ember, 1791. There were foreign ment now urged by the honouragents' store accounts in arrear able baronet. The motion went from 1779. Home agents and store to charge the admiralty with blame keepers' store accounts in arrear without any single argument to from 1785. It also appeared that support it. He was therefore comstore accounts had been ready for pelled to move the previous questhe board's decision from seven- tion. The chancellor of the exteen to twenty years, and not yet chequer spoke to the same effect. passed. There were additional ar- Mr. Bastard observed that the rears of these accounts at Ports- commissioners of naval enquiry mouth, Plymouth, Chatham, Do- had said, many reports had been TET, Cork, and Yarmouth. Sir made relative to the conduct of the Charles Pole having thus stated the victualling board, but not one had arears of accounts in the victual- been acted upon. Mr. Wellesley Ing office, submitted to the house Pole, stated, that the noble lord at in the words of the commission- the head of the admiralty, having ers, the following resolution: “ that in view the very paragraph in the this house is of opinion, that nei- report now under consideration, ther of the plans recommended by had actually called for his naval the commissioners of naval revi- advisers for the express purpose of sion in their tenth report, nor any recommending the fittest persons other, will be attended with any to fill those stations, and :hat they material good unless all the mem- had done so accordingly under the bers of the victualling board be very terms of the report. These apmen of real ability, professional pointments took place in Decemknowledge, and uninterrupted in- ber last. The old arrear had amountdustry; and unless, as recom- ed to upwards of £11,000,000, and mended in their first report, re- a million and a half had accumupeated in their second, and again lated since the tenth report : not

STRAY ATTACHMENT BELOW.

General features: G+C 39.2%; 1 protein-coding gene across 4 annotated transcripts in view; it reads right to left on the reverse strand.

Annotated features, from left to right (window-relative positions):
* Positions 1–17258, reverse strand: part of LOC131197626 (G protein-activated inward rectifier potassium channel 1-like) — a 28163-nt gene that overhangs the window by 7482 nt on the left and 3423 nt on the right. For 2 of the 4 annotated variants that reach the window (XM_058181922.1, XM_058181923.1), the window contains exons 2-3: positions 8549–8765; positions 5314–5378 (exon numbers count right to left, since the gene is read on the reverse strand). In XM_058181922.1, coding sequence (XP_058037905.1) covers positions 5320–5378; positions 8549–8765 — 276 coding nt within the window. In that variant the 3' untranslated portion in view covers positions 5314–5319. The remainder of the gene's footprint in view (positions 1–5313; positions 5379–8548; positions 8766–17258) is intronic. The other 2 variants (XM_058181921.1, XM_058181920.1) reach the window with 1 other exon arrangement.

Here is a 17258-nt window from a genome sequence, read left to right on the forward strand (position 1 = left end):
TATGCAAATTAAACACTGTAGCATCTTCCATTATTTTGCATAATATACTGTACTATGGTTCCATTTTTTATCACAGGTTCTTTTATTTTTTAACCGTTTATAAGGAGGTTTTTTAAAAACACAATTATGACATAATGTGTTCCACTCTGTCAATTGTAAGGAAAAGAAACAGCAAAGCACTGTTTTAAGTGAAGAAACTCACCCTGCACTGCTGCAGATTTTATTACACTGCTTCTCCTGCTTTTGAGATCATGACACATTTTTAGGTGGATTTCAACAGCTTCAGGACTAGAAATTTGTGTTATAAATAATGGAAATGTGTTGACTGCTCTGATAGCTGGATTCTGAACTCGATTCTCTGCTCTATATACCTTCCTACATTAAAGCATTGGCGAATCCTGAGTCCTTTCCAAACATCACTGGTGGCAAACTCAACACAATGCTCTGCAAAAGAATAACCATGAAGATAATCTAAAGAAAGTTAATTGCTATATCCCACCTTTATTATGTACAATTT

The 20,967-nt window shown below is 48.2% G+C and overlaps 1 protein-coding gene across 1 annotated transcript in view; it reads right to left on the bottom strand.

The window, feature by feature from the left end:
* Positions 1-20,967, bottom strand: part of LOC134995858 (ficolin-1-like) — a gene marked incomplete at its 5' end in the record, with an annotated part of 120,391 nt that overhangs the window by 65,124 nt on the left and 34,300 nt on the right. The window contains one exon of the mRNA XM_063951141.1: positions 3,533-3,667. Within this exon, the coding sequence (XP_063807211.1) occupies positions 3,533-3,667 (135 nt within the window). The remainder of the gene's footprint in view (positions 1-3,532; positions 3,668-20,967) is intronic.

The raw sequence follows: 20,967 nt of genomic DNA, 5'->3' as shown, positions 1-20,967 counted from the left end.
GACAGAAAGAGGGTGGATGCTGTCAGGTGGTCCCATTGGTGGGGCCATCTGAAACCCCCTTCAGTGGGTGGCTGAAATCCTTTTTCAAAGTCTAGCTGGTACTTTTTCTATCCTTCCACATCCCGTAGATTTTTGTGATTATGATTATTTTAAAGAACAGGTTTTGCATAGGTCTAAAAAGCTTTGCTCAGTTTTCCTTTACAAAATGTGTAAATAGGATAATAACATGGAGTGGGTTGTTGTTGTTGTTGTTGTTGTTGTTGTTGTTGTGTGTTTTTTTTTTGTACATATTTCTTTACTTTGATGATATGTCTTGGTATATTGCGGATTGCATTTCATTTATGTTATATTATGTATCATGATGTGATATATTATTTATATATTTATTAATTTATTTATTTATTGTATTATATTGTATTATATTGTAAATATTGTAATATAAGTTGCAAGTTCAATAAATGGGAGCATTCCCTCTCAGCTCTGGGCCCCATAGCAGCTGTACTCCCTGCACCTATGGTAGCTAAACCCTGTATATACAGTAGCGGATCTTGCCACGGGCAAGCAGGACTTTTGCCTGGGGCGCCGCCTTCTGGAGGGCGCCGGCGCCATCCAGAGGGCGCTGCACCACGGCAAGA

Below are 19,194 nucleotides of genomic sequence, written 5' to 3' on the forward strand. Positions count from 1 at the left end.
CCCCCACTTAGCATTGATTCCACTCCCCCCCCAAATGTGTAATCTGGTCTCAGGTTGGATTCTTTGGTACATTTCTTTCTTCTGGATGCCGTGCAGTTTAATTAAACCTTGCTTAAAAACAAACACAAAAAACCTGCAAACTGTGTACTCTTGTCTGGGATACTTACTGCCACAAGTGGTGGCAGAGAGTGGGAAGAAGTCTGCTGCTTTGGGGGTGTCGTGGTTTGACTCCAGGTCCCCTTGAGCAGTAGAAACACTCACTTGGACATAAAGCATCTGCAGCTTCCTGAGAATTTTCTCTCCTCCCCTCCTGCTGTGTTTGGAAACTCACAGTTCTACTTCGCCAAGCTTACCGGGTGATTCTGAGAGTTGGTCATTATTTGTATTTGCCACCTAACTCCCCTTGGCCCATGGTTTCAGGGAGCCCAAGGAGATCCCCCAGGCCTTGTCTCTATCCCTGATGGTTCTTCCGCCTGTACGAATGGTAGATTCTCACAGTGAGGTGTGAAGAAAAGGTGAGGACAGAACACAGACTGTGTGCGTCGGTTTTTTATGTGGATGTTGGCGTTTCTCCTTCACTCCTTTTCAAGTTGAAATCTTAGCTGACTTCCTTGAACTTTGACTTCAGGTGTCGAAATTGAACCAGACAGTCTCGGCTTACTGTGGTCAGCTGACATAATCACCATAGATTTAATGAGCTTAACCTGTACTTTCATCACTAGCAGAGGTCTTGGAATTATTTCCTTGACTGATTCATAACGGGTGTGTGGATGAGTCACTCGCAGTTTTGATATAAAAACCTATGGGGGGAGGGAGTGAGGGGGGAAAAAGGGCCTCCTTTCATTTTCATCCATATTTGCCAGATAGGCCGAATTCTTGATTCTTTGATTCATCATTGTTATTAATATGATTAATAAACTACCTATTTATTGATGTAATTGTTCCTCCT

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withstanding